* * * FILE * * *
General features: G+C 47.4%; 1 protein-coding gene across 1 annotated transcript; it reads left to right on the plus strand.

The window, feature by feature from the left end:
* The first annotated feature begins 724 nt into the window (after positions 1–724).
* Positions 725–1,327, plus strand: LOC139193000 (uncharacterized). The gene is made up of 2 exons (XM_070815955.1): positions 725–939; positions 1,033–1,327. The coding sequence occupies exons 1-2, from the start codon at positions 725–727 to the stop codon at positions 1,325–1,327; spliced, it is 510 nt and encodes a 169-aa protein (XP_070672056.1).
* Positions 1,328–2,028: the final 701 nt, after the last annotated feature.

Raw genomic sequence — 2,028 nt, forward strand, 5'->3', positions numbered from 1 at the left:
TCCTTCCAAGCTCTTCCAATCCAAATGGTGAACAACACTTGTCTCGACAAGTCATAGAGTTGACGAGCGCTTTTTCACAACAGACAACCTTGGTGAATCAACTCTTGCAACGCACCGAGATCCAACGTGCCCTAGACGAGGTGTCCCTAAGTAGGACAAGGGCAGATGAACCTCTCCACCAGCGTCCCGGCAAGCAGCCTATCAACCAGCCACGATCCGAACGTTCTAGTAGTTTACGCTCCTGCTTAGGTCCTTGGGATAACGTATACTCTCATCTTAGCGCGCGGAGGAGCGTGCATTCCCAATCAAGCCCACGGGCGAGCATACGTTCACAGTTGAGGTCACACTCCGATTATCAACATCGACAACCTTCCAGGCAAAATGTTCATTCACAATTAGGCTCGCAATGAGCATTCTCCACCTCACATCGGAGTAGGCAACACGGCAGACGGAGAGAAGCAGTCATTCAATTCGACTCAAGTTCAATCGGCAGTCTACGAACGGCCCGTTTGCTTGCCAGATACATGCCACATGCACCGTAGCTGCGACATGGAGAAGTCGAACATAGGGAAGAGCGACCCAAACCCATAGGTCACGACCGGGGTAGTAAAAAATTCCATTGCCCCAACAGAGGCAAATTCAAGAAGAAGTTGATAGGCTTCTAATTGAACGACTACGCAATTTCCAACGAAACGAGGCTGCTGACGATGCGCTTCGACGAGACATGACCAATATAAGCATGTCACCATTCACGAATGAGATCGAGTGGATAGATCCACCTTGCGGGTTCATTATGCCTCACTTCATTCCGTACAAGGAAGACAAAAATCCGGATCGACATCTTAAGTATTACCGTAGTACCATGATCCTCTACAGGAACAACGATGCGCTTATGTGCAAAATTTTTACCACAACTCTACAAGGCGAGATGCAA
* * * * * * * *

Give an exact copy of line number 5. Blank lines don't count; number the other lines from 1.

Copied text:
* Positions 1,328–2,028: the final 701 nt, after the last annotated feature.